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Carey Kish

Carey Kish of Mount Desert Island has been adventuring in the woods and mountains of Maine for, well, a long time. If there’s a trail—be it on dirt, rock, snow, water or pavement—he will find it, explore it, and write about it. Carey is a two-time Appalachian Trail thru-hiker, Registered Maine Guide, author of AMC’s Best Day Hikes Along the Maine Coast, editor of the AMC Maine Mountain Guide (10th ed.), and has written a hiking & camping column for the Portland Press Herald/Maine Sunday Telegram since 2003. Follow his outdoor travels and musings here, and on Facebook/CareyKish. Let Carey know what you think at MaineOutdoors@aol.com.

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Posted: February 5, 2017

There’s more to Appalachian Trail than Georgia to Maine … much more

Written by: Carey Kish
Backpacker at 7,400 feet in Chisos Mountains, Big Bend. Photo by Carey Kish

Backpacker at 7,400 feet in Chisos Mountains, Big Bend.
Photo by Carey Kish

For many years, as far as this hiker was concerned, the Appalachian Mountains extended geographically from Georgia to Maine.

And when I thru-hiked the 2,100-mile length of the Appalachian Trail from Springer Mountain to Katahdin in 1977, I figured I’d covered the great range from end to end.

I didn’t give the matter much more thought until 1994, when the International Appalachian Trail was proposed by Joe Brennan, the former Maine governor, and conservation advocates Dick Anderson and Don Hudson. That’s when I learned (or perhaps learned anew) that the Appalachian Mountains didn’t terminate in Maine but rather extended far across the border into Canada. In 1997, John Brinda became the first person to thru-hike the new pathway, from the eastern slope of Katahdin across northern Maine into New Brunswick, then on through the Chic-Choc Mountains of Gaspesie National Park to Cap Gaspe in Quebec. By 2002, the IAT was extended to the tip of Newfoundland at Crow Head, the natural northern terminus of the Appalachian Mountains in North America.

It wasn’t enough for the dreamers among the IAT group to stop at an 1,800-mile trail across Maine and three Canadian provinces, however. By 2009, plans were under way to extend the IAT across the Atlantic Ocean to Europe and Africa. Huh?

Carey Kish at 7,400 feet on South Rim, Chisos Mountains Photo by Carey Kish

Carey Kish at 7,400 feet on South Rim, Chisos Mountains
Photo by Carey Kish

Somewhere among the geography lessons you and I sat through in grade school, we learned about the supercontinent of Pangea, formed some 250 million years ago when the Earth’s continental plates collided to form a continuous land mass. The Appalachian Mountains were created from this great collision, making them the oldest mountains on the planet.

When Pangea began to split 230 million years ago, mountain building ceased as the North American continent drifted northward and the six other continents settled into their current position on the globe. This left remnants of the Appalachian Mountains not only along the eastern seaboard of the U.S. and Canada, but in Europe and North Africa as well. Wow.

It’s little wonder then that the notion of the IAT as not only an international but an intercontinental trail has been actively pursued over the past seven years. Incredibly, there are sections of the IAT in Nova Scotia, Prince Edward Island, Greenland, Iceland, Norway, Sweden, Denmark, Scotland, Northern Ireland, Wales, England, France, Spain, Portugal and Morocco, as well as Maine, New Brunswick, Quebec and Newfoundland, all locations of the ancient Appalachians.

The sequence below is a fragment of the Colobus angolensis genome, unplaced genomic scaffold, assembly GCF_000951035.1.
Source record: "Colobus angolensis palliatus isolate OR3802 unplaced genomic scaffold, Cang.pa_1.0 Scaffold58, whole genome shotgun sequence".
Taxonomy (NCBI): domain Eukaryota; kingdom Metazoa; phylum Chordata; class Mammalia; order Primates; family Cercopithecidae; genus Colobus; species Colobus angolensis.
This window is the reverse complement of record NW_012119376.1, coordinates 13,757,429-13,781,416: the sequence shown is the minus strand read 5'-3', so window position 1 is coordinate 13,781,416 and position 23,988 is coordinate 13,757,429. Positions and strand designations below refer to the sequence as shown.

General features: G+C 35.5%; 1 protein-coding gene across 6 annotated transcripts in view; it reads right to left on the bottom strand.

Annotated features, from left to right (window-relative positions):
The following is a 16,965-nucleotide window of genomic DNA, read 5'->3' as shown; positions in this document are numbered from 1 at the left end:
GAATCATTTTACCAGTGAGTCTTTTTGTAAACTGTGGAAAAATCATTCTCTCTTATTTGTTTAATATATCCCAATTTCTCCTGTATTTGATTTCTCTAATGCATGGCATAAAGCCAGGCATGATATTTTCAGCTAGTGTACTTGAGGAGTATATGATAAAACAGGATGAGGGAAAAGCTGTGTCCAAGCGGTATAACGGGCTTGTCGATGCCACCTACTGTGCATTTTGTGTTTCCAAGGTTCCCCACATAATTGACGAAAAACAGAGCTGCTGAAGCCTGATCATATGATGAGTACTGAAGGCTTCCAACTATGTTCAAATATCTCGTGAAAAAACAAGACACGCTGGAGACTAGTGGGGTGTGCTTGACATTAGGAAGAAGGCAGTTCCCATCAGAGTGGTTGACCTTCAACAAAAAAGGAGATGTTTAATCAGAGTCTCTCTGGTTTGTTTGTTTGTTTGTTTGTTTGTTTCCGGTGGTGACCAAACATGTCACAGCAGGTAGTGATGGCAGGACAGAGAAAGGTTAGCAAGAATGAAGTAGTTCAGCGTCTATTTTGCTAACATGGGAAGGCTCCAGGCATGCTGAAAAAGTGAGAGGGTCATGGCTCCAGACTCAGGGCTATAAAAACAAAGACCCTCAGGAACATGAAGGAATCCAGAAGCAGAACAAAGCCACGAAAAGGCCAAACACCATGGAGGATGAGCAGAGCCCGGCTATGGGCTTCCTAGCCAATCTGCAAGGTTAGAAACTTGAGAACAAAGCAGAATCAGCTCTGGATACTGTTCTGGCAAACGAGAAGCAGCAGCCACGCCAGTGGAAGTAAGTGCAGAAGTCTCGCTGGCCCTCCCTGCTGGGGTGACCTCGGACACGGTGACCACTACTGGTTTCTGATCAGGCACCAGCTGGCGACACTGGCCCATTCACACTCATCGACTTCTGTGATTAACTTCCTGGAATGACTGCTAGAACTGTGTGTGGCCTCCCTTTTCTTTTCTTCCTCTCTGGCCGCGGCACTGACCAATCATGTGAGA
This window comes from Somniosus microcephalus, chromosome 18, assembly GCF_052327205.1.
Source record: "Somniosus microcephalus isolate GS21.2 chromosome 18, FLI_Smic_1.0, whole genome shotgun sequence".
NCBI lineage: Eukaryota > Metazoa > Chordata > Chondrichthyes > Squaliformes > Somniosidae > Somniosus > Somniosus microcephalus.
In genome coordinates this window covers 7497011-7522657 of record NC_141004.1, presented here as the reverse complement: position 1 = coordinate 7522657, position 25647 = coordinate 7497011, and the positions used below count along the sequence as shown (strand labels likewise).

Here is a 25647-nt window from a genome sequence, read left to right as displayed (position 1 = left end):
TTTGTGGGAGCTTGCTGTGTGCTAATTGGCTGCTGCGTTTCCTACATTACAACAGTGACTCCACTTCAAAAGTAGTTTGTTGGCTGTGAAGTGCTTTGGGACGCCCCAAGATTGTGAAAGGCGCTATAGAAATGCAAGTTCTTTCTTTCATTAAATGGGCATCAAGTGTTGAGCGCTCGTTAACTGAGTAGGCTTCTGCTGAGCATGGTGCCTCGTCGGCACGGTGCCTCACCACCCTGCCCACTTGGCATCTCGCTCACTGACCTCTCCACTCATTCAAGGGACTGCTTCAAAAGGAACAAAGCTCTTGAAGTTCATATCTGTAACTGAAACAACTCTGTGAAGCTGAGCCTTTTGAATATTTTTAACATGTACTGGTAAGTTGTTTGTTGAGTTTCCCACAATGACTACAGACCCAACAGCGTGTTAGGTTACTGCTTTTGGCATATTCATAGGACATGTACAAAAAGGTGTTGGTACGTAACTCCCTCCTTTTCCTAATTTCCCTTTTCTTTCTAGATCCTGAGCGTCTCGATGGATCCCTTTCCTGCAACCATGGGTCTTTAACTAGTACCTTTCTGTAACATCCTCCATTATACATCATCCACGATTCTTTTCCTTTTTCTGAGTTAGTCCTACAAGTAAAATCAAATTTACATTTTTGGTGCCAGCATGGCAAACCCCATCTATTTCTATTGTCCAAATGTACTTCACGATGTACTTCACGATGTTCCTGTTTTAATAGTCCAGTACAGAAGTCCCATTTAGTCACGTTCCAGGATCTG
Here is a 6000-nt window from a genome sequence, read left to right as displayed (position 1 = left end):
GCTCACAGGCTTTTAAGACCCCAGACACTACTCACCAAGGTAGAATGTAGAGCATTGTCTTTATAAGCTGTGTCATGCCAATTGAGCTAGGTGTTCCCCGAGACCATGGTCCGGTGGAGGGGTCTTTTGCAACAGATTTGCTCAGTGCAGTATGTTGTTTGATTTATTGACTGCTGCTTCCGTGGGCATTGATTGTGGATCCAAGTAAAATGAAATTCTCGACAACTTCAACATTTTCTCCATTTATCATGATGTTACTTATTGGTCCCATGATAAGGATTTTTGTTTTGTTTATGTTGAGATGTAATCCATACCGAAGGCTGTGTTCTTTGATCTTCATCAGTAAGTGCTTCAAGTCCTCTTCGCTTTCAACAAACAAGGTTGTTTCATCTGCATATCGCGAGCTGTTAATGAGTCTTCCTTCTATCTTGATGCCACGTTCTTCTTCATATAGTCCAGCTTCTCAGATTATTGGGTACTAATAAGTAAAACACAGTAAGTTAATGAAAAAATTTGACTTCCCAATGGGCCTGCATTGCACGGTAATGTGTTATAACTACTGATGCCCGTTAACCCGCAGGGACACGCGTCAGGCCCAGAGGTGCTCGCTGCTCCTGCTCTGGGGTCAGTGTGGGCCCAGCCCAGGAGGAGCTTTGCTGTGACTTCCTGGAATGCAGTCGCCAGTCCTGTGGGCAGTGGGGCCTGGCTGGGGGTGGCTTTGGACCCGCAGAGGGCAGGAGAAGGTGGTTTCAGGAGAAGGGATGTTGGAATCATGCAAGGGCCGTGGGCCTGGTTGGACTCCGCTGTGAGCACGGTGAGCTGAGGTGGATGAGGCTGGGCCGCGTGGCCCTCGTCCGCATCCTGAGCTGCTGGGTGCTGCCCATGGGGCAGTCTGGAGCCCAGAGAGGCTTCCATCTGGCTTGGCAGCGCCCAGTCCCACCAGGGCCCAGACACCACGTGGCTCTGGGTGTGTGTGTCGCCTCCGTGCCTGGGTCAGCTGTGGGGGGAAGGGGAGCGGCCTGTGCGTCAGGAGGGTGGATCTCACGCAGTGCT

Which brings this story to Texas.

In December I traveled to Big Bend National Park, about 2,000 miles from Maine and 1,100 miles west of the southern tip of the Appalachians as the crow flies. Poking through the visitor center at Panther Junction, I gravitated from the books, maps and souvenirs to the natural history exhibits. And there I made an astounding discovery, at least to me.

With great interest, I read that a natural extension of the Appalachian Mountains once towered above the Big Bend region, created by the same continental forces that formed Pangea. Known as the Ouachita Mountains, they snaked through what is now Alabama, Mississippi, Arkansas, Missouri and Texas. The only exposed remains of this range are found in Arkansas and the Chihuahuan Desert of West Texas. Wow again. I wonder if the IAT folks knew this, I thought.

With the breakup of Pangea, 100 million years of erosion followed, reducing the Ouachita Mountains to a broad plain of rubble. The Cretaceous Sea covered the region, then disappeared. Thrusting and faulting occurred, and then eons of volcanic activity, transforming the geologic face of the Big Bend country into what is visible today.

Big Bend National Park protects 802,000 acres of this stunning mountain and desert landscape, while the adjoining Big Bend Ranch State Park preserves an additional 311,000 acres. On three visits here over six years, I’ve hiked more than 150 miles of trails, from the canyons along the Rio Grande River to 7,825 feet atop Emory Peak in the Chisos Mountains. With every footstep through this country, I am ever amazed that it is physically connected to my beloved Appalachian Mountains.

One day, maybe, the International Appalachian Trail folks will look to expand along this southern extension of the Appalachians, perhaps linking the Pinhoti Trail in Alabama, the Ozark Highlands Trail in Arkansas, the Ozark Trail in Missouri and the Lone Star Trail in East Texas with the trails of Big Bend. Imagine thru-hiking from Morocco to Mexico!

 

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